My father was a jazz musician. When he wasn’t actively occupied by something else–eating dinner, mowing the lawn, reading out loud to me as a little girl–he wandered into his studio and started tinkering away on the piano or the saxophone. It was like a computer going to screen-saver if unused–music was his default mode.
I mention this because I’m always at a loss when asked why I am a writer. It’s not really a choice on my part, or even a conscious action. Writing is my default mode. When not actively occupied by something else–cooking dinner, reading a book, working out–I am tinkering with a new book idea or musing on some plotting difficulty. It’s just what I do.
Writing appears deceptively simple. Unlike most hobbies, it requires almost no accessories. You do not have to invest in expensive tools (painting). You do not need a certain body type (dancing). You do not have to trek to a specific place to practice it (golf). It does not require feeding (horses), cleanup (pottery), or an expensive instrument (music). All you need to write is either pen and paper or access to a computer, and in this era anybody can manage that. Moreover, writing isn’t specialized–relatively few people learn ballet or oil painting, but we all learn how to put sentences together at some point during our dreary trek through the school system. Therefore, at least theoretically, anybody can write.
But not everybody really wants to. I don’t know how many times I’ve heard someone say, “Oh, I’d write a book if only I had the time” and I always want to smile. If you really have a compulsion to write a book, you find the time. I have a friend, holder of two day jobs and mother of several young children, who rises every morning at five a.m. to get in an undisturbed hour in on her book. I have another friend who writes around the duties of running a farm and a family of five. Most people do have the time to write books, but they would rather kick back and watch “Lost”–and why shouldn’t they? Watching “Lost” is much easier than writing a book.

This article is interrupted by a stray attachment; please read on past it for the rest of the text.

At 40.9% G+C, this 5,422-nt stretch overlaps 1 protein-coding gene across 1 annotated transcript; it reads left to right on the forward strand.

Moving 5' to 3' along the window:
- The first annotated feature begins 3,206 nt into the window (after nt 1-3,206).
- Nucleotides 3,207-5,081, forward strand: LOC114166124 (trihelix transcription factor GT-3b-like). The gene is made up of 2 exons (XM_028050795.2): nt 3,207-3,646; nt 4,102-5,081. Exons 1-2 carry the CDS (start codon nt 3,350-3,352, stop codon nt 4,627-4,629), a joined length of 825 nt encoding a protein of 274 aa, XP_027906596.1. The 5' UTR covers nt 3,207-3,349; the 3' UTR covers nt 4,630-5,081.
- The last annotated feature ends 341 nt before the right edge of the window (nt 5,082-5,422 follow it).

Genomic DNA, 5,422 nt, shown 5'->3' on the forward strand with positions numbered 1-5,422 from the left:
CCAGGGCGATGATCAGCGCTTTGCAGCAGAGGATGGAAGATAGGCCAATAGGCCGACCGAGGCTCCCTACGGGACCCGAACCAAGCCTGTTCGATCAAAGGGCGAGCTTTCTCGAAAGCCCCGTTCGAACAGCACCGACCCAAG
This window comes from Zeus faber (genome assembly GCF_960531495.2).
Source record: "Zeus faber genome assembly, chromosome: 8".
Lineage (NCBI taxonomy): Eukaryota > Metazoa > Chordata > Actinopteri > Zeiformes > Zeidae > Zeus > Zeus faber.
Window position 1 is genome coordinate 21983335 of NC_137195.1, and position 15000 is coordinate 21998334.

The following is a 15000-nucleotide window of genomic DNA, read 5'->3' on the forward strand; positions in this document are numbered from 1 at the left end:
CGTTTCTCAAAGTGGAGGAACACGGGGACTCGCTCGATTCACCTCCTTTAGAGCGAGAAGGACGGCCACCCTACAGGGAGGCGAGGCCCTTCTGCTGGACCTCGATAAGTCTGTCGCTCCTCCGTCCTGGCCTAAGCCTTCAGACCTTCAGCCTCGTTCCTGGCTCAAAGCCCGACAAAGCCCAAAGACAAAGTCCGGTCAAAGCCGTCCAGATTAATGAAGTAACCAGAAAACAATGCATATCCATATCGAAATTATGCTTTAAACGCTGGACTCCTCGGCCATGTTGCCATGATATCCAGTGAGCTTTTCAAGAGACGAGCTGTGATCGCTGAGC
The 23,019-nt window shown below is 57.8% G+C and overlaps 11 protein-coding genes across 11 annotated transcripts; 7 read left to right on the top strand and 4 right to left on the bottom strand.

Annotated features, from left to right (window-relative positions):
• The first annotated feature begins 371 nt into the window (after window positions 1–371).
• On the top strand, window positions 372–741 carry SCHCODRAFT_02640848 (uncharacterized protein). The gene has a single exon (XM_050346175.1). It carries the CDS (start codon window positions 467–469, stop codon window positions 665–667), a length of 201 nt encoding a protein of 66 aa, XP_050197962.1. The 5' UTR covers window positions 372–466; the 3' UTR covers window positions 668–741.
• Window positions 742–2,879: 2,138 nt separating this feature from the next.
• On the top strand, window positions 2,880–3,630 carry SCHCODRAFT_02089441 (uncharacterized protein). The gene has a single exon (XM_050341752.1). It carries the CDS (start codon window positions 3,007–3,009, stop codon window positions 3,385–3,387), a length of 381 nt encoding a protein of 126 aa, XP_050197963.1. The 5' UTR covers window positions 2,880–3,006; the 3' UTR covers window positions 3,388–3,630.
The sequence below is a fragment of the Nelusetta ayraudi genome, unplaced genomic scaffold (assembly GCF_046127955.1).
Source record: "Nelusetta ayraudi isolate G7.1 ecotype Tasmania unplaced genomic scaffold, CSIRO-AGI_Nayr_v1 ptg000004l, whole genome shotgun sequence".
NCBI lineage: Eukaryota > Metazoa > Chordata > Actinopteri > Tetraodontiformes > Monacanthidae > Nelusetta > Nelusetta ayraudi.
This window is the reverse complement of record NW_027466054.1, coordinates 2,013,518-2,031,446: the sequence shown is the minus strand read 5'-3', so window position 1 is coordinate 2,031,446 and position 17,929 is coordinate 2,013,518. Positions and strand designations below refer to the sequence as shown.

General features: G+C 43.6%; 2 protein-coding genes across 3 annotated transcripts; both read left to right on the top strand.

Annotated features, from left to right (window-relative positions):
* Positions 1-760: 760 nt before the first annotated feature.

Writing is a compulsion. People who have caught the sickness usually don’t get to watch “Westworld,” or get quite as much sleep as they would like. They are too busy hunched over their laptops, demanding in frenzied tones why the damn book has stayed three chapters from the end for five chapters running. (Spouses of writers know better than to try to answer questions like this.) Writing isn’t a matter of inspiration or choice. It’s a disease. Sometimes quite a pleasurable disease–there are few feelings of accomplishment like the feeling of writing “The End” at the bottom of a novel’s last page. But that feeling comes with a lot of baggage. You don’t even know if this compulsion to put words on paper is accompanied by any talent. Plenty of people write their whole lives and will never publish anything, but they keep filling up drawers in their desks and gigabytes of memory on their laptops anyway, because they have to.
So if you happen to live with a writer or be good friends with a writer, be kind when they respond to “How was your day?” with “Do you think readers will notice if I move the Field of the Cloth of Gold up by six weeks?” Just remember, they didn’t choose this gig. It chose them.
And if you’re a writer, unpublished or not–well, join the club; we have cookies. And ask a friend to fill you in on “Westworld,” because you’re going to be too busy to watch it yourself.